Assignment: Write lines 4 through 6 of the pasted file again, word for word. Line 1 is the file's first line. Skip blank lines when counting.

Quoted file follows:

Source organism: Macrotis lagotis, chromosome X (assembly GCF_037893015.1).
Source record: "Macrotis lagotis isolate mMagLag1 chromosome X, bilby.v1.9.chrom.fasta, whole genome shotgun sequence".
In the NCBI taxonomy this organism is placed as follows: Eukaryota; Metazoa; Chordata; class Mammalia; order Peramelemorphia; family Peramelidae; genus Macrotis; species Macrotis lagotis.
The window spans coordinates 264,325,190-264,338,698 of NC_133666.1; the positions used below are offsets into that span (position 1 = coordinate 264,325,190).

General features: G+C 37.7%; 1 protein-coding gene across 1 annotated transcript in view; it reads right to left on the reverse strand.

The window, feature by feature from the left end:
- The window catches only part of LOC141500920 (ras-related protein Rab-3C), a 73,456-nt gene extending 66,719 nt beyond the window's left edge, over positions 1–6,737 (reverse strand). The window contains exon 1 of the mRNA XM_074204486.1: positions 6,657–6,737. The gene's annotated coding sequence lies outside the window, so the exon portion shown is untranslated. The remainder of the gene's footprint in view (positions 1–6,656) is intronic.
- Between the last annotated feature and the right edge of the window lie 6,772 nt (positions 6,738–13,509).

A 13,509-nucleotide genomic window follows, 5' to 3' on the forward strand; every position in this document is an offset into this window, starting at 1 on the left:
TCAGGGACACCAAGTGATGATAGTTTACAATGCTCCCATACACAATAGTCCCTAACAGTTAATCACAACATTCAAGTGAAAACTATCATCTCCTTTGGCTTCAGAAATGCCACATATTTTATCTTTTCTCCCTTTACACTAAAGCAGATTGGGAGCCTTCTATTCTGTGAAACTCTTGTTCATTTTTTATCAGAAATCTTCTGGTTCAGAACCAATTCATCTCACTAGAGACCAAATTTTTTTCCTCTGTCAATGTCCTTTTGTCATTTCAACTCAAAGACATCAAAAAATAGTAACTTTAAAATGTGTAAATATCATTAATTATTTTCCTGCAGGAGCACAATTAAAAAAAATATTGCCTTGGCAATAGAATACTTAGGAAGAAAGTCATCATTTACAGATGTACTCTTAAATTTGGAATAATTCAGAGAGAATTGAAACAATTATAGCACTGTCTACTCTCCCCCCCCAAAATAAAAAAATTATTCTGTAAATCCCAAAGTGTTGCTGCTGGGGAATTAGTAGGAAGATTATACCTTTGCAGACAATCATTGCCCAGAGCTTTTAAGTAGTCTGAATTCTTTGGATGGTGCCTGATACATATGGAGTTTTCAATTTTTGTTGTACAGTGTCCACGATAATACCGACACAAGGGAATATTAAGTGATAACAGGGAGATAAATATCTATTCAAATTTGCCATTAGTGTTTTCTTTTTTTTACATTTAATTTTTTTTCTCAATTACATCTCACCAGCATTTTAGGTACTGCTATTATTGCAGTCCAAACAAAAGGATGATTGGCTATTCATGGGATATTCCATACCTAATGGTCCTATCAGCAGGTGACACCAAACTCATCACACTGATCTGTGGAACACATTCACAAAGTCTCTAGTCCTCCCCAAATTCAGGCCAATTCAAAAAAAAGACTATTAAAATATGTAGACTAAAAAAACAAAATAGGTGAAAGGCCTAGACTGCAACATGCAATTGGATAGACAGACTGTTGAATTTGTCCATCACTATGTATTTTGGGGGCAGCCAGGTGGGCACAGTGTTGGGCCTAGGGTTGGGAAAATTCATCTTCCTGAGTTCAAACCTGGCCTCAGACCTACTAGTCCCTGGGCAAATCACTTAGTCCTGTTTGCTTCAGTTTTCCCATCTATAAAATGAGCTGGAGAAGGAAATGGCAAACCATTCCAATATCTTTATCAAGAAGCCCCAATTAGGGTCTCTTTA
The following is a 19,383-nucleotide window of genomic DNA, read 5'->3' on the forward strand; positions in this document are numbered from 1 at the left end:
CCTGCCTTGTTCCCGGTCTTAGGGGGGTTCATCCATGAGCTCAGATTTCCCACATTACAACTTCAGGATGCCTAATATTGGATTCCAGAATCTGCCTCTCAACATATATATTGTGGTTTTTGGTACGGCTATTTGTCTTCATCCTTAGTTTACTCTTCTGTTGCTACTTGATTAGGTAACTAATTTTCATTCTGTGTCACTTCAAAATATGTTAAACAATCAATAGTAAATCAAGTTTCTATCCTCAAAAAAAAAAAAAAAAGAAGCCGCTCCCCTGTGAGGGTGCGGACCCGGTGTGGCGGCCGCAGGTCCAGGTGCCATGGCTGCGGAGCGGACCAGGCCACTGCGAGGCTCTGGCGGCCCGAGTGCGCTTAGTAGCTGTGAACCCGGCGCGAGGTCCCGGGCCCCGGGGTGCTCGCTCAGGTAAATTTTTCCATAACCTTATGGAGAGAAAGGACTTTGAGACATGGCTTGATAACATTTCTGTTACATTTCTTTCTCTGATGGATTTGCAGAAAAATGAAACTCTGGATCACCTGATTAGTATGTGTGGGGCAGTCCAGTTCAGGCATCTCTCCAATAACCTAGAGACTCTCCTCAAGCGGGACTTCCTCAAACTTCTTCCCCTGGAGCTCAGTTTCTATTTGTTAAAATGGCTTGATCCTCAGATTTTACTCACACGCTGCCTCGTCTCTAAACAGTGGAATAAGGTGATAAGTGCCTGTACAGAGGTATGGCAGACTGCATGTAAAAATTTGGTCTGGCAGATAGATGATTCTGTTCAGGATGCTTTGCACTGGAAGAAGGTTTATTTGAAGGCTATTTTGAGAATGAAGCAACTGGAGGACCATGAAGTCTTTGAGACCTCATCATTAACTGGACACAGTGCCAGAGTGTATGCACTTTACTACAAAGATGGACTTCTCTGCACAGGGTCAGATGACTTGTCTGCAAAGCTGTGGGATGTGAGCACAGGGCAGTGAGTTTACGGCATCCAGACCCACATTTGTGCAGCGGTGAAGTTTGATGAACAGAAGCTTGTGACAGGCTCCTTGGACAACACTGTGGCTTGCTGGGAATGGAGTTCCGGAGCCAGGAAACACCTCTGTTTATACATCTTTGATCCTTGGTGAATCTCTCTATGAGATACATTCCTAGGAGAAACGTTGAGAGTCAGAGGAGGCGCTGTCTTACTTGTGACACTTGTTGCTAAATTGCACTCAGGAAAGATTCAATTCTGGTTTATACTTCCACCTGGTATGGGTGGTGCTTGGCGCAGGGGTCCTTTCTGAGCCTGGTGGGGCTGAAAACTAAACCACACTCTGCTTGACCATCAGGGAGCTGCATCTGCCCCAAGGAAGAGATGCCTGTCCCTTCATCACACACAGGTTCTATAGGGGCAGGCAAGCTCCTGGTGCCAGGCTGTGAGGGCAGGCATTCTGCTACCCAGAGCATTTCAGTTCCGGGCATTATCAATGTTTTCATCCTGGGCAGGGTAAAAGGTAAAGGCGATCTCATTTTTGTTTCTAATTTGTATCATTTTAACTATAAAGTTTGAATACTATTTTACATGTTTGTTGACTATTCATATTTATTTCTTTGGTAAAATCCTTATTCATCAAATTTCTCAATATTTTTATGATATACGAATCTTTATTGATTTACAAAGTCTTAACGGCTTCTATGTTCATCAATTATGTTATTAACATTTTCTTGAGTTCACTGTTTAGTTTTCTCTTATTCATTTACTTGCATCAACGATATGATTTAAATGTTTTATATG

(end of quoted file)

The window spans coordinates 264,325,190-264,338,698 of NC_133666.1; the positions used below are offsets into that span (position 1 = coordinate 264,325,190).

General features: G+C 37.7%; 1 protein-coding gene across 1 annotated transcript in view; it reads right to left on the reverse strand.

The window, feature by feature from the left end: